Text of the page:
Consists of two parts:
You will be responsible to write a 10-15 RESEARCH paper on your chosen topic which will be due: Tuesday, May 11, 2021 at the beginning of class and on Blackboard.
You will present your final paper topic twice at the end of the semester.
First time to the Puerto Rican and Latino Studies Department in the PRLS 5710 Student Research Colloquium and the second time to a broader audience of the Brooklyn College academic community. Dates will be announced in advance.
Attendance/Participation (30% of Final Grade)
ATTENDANCE IS MANDATORY!
Participation grades are based on qualitative assessment of YOUR contribution to class discussions. You are expected to come to class having already read assigned course materials for that week and demonstrate familiarity with assigned readings and critical thinking ability.
You will also have several opportunities to participate in other ways, such as through Blackboard
Readings discuss research methods relevant for Latino, Caribbean, Africana, Ethnic and Native American Studies.
Build your OWN personal library. On your own, seek and read scholarship from: Gloria Anzaldúa, Gineta Candelario, Aimé Césaire, Frantz Fanon, María Lugones, Audre Lorde, Silvia Rivera Cusicanqui, Linda Tuhiwai Smith, Cornell West, Barbara Christian and Sylvia Wynter amongst others.
Also, spend critical time reading:
The Center for Student Disability Services is working remotely at this time. Please email them at firstname.lastname@example.org for assistance.
Students should inform the professor if they have a disability or any other situation that may require Section 504/ADA accommodations. The faculty and staff will attempt to work out whatever arrangements are necessary.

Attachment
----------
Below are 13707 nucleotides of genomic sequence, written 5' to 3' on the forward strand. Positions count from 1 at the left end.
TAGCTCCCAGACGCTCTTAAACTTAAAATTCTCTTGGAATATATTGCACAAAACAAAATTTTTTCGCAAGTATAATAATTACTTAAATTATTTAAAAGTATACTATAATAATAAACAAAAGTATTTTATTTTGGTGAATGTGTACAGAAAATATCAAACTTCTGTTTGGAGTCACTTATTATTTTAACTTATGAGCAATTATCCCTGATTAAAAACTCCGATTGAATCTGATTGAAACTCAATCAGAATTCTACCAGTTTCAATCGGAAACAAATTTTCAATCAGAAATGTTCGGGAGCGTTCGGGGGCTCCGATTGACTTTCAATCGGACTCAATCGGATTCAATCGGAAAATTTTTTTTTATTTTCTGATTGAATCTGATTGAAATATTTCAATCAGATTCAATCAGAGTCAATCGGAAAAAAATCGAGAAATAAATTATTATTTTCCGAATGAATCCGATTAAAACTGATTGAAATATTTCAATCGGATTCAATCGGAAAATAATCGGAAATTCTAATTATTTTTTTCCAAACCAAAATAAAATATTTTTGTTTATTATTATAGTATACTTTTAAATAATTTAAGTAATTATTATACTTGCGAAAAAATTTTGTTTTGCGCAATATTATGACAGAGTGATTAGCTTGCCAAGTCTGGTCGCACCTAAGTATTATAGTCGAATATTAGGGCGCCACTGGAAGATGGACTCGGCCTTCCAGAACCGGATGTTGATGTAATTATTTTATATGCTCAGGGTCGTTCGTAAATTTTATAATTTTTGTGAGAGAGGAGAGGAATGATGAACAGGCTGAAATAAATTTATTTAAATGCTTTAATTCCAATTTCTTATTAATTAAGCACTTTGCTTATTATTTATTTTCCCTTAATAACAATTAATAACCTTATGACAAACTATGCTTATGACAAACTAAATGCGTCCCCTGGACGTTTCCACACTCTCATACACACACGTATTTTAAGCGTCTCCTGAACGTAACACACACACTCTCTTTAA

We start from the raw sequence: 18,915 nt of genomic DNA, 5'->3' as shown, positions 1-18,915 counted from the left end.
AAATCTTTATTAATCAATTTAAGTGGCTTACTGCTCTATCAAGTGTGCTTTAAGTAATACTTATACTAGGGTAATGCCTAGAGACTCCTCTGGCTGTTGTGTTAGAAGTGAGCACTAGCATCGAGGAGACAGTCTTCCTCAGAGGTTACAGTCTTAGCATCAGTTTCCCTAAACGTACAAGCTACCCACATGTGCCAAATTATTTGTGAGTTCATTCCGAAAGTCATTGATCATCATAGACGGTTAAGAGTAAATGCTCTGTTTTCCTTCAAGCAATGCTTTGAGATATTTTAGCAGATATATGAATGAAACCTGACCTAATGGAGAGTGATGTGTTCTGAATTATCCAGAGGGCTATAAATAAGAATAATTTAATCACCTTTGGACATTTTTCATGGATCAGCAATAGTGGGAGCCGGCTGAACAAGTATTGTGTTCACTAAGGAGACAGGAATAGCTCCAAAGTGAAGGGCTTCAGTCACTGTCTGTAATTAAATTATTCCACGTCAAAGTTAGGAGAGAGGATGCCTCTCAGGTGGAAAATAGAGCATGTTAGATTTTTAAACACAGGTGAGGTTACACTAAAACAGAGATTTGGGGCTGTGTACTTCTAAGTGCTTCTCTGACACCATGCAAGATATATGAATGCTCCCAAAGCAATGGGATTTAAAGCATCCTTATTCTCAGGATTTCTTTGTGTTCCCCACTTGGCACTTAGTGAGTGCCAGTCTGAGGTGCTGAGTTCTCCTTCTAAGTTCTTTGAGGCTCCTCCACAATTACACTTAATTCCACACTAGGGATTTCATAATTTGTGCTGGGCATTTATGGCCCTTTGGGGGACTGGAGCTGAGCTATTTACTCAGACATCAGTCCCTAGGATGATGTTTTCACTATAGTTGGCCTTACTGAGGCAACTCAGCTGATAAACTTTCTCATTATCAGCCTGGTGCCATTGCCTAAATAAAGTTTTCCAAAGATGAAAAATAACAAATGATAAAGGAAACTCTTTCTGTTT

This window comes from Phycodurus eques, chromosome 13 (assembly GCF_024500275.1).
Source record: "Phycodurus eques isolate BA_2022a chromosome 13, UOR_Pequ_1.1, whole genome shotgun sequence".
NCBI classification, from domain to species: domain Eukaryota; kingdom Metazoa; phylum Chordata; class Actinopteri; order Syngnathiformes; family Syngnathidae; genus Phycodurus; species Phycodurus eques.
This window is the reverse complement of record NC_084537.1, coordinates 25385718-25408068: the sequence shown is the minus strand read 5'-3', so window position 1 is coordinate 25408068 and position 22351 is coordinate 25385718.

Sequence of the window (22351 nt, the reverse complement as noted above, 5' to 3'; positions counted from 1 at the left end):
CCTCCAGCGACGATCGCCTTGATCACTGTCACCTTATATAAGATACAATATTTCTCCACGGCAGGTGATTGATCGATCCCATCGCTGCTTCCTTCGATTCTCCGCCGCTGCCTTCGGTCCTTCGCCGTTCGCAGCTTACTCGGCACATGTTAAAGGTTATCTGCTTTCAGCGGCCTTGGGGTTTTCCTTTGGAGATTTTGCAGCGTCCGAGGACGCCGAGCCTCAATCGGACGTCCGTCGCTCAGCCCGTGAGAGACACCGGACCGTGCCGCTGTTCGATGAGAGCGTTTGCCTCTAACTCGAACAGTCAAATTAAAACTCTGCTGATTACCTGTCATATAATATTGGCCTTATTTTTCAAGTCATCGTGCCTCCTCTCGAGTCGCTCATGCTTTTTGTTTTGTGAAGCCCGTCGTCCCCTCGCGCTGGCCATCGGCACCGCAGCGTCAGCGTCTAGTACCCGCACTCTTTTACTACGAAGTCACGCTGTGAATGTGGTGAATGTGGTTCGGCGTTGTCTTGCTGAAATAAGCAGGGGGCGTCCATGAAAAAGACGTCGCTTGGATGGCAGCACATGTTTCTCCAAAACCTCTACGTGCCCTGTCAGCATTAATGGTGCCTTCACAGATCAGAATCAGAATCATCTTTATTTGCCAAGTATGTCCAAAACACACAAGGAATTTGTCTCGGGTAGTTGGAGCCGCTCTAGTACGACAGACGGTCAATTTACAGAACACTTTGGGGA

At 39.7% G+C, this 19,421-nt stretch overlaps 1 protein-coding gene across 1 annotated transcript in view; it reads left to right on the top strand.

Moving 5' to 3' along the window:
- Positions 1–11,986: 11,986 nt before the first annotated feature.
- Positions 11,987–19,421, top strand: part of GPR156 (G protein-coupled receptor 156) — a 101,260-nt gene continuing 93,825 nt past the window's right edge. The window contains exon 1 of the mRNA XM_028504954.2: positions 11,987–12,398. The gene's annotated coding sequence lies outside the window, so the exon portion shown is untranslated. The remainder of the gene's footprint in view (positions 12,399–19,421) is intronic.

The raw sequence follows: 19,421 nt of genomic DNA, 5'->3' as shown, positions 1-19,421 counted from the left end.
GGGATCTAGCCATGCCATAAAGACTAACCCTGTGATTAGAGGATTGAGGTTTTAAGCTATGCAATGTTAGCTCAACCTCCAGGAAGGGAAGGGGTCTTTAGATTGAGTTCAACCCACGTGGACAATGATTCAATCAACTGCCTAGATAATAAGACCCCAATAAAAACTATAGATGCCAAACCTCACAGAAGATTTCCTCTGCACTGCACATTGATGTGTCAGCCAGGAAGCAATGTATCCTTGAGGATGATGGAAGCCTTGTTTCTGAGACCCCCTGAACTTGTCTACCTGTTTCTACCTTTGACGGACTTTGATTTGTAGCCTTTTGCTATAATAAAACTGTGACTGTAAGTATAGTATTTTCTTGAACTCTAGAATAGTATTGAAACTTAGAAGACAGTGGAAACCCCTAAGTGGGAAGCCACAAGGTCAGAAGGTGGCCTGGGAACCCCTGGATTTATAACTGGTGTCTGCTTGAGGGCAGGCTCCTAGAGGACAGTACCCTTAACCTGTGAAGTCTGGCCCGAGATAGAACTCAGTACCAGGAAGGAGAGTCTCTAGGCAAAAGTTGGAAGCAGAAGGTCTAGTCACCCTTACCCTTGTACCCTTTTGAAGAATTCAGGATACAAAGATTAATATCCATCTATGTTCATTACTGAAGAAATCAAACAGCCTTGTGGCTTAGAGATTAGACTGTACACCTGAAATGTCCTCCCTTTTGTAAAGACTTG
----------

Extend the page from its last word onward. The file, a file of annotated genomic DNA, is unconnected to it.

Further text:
Please provide me with your course accommodation form and discuss your specific accommodation with me as soon as possible to ensure accommodations are met in a timely fashion.
In order to receive academic accommodations students must first be registered with the Center for Student Disability Services. Students who have a documented disability or who suspect that they might have a disability are invited to set up an appointment with the Director of the Center for Student Disability Services, Ms. Valerie Stewart-Lovell or the Assistant Director, Josephine Patterson or their general email email@example.com
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Unless otherwise noted, Brooklyn College PRLS 5710 Research Seminar in Puerto Rican & LatinX Studies was curated by Professor Reynaldo Ortiz-Minaya for Brooklyn College for Spring 2021 and is licensed under a Creative Commons Attribution-Non Commercial-ShareAlike 4.0 International License.